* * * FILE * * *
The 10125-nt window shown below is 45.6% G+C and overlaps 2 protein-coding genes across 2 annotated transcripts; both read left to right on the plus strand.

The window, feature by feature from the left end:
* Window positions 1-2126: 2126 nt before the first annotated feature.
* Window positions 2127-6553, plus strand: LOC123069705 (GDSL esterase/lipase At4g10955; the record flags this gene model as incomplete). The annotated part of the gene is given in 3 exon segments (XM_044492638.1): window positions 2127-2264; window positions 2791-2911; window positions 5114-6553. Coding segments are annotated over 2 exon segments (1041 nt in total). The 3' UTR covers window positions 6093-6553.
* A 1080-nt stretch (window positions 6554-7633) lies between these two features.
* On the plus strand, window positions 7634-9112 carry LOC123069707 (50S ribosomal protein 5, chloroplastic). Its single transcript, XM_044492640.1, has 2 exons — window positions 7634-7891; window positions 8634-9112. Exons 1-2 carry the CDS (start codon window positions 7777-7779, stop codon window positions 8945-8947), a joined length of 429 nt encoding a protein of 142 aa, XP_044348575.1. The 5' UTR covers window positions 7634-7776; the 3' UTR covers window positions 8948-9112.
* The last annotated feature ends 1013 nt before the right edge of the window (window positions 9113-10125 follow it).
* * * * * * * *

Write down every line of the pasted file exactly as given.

The 10125-nt window shown below is 45.6% G+C and overlaps 2 protein-coding genes across 2 annotated transcripts; both read left to right on the plus strand.

The window, feature by feature from the left end:
* Window positions 1-2126: 2126 nt before the first annotated feature.
* Window positions 2127-6553, plus strand: LOC123069705 (GDSL esterase/lipase At4g10955; the record flags this gene model as incomplete). The annotated part of the gene is given in 3 exon segments (XM_044492638.1): window positions 2127-2264; window positions 2791-2911; window positions 5114-6553. Coding segments are annotated over 2 exon segments (1041 nt in total). The 3' UTR covers window positions 6093-6553.
* A 1080-nt stretch (window positions 6554-7633) lies between these two features.
* On the plus strand, window positions 7634-9112 carry LOC123069707 (50S ribosomal protein 5, chloroplastic). Its single transcript, XM_044492640.1, has 2 exons — window positions 7634-7891; window positions 8634-9112. Exons 1-2 carry the CDS (start codon window positions 7777-7779, stop codon window positions 8945-8947), a joined length of 429 nt encoding a protein of 142 aa, XP_044348575.1. The 5' UTR covers window positions 7634-7776; the 3' UTR covers window positions 8948-9112.
* The last annotated feature ends 1013 nt before the right edge of the window (window positions 9113-10125 follow it).